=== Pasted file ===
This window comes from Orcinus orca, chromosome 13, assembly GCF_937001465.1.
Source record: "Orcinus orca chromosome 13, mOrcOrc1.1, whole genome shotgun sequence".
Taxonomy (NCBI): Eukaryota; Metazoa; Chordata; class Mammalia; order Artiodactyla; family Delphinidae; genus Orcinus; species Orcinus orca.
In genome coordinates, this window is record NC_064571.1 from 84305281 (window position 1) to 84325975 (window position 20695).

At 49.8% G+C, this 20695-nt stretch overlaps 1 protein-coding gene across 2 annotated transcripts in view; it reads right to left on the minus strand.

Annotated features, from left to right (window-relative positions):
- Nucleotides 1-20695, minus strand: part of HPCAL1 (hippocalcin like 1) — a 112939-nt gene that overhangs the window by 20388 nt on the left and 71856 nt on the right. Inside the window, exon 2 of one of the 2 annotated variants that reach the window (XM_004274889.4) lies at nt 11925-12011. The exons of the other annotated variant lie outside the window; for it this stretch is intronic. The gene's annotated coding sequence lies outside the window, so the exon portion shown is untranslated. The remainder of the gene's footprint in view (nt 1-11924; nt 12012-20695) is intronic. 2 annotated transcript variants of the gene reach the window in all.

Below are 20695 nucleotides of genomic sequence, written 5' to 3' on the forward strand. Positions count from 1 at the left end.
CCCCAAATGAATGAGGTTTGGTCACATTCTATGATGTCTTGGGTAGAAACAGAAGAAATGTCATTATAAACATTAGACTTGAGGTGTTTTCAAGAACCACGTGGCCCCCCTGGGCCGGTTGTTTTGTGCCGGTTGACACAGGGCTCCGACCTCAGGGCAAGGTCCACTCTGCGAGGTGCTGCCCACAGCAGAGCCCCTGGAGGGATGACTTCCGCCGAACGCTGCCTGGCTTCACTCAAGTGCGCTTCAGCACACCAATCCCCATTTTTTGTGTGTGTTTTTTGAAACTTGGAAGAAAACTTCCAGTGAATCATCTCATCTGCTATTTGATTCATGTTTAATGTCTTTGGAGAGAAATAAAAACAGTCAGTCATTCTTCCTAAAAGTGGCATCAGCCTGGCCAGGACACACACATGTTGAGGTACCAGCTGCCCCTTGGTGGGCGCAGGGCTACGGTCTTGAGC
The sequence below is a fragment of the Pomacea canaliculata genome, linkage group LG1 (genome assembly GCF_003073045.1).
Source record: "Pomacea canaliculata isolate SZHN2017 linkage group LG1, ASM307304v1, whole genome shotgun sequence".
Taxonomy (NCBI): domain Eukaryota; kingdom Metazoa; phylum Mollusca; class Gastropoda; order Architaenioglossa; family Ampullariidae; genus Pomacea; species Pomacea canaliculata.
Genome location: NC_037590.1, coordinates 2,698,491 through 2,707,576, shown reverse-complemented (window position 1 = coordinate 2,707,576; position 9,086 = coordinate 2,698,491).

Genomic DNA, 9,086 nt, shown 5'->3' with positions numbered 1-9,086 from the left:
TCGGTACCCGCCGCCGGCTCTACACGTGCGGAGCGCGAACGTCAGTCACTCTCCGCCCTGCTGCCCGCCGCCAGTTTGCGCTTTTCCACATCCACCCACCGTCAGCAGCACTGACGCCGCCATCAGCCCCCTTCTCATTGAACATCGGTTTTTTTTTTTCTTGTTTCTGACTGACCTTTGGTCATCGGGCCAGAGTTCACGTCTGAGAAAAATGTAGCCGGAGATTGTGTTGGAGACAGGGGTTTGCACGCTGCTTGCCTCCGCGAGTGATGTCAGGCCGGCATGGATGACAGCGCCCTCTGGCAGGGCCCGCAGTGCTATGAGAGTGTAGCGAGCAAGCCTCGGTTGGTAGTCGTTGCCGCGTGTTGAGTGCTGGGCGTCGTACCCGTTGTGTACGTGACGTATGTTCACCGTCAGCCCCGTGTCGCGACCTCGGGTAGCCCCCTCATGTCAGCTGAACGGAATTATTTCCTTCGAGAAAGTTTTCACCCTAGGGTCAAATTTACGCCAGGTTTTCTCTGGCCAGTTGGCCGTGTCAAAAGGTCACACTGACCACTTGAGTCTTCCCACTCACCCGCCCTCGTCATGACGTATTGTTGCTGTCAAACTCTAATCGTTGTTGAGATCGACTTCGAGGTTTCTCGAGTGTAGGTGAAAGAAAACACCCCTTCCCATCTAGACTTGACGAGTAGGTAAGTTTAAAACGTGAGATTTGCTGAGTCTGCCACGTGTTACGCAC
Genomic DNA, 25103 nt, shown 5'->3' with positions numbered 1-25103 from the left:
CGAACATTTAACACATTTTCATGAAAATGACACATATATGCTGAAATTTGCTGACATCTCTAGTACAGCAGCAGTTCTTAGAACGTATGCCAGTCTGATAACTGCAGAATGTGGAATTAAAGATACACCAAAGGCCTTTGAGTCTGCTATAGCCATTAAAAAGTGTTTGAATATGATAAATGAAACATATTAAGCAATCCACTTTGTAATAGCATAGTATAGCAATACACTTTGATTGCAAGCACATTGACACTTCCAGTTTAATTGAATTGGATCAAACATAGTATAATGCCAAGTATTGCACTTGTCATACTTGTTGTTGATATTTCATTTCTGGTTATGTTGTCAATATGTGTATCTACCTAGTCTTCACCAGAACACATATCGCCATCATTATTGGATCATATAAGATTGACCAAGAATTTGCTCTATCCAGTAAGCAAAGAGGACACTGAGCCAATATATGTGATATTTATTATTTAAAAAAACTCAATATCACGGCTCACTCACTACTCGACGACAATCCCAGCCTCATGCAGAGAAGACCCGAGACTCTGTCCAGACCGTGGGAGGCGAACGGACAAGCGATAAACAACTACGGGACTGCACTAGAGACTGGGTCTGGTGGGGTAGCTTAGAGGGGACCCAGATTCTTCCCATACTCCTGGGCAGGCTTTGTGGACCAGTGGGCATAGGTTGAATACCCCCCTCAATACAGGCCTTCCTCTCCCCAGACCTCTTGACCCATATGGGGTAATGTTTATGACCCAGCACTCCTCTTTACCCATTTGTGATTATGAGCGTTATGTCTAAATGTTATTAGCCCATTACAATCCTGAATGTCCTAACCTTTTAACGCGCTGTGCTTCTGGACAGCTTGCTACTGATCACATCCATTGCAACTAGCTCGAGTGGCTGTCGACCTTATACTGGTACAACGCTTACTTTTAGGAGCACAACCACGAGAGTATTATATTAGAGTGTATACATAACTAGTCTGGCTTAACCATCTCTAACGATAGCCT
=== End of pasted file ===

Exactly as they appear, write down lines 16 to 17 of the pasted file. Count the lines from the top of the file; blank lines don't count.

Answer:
Genomic DNA, 25103 nt, shown 5'->3' with positions numbered 1-25103 from the left:
CGAACATTTAACACATTTTCATGAAAATGACACATATATGCTGAAATTTGCTGACATCTCTAGTACAGCAGCAGTTCTTAGAACGTATGCCAGTCTGATAACTGCAGAATGTGGAATTAAAGATACACCAAAGGCCTTTGAGTCTGCTATAGCCATTAAAAAGTGTTTGAATATGATAAATGAAACATATTAAGCAATCCACTTTGTAATAGCATAGTATAGCAATACACTTTGATTGCAAGCACATTGACACTTCCAGTTTAATTGAATTGGATCAAACATAGTATAATGCCAAGTATTGCACTTGTCATACTTGTTGTTGATATTTCATTTCTGGTTATGTTGTCAATATGTGTATCTACCTAGTCTTCACCAGAACACATATCGCCATCATTATTGGATCATATAAGATTGACCAAGAATTTGCTCTATCCAGTAAGCAAAGAGGACACTGAGCCAATATATGTGATATTTATTATTTAAAAAAACTCAATATCACGGCTCACTCACTACTCGACGACAATCCCAGCCTCATGCAGAGAAGACCCGAGACTCTGTCCAGACCGTGGGAGGCGAACGGACAAGCGATAAACAACTACGGGACTGCACTAGAGACTGGGTCTGGTGGGGTAGCTTAGAGGGGACCCAGATTCTTCCCATACTCCTGGGCAGGCTTTGTGGACCAGTGGGCATAGGTTGAATACCCCCCTCAATACAGGCCTTCCTCTCCCCAGACCTCTTGACCCATATGGGGTAATGTTTATGACCCAGCACTCCTCTTTACCCATTTGTGATTATGAGCGTTATGTCTAAATGTTATTAGCCCATTACAATCCTGAATGTCCTAACCTTTTAACGCGCTGTGCTTCTGGACAGCTTGCTACTGATCACATCCATTGCAACTAGCTCGAGTGGCTGTCGACCTTATACTGGTACAACGCTTACTTTTAGGAGCACAACCACGAGAGTATTATATTAGAGTGTATACATAACTAGTCTGGCTTAACCATCTCTAACGATAGCCT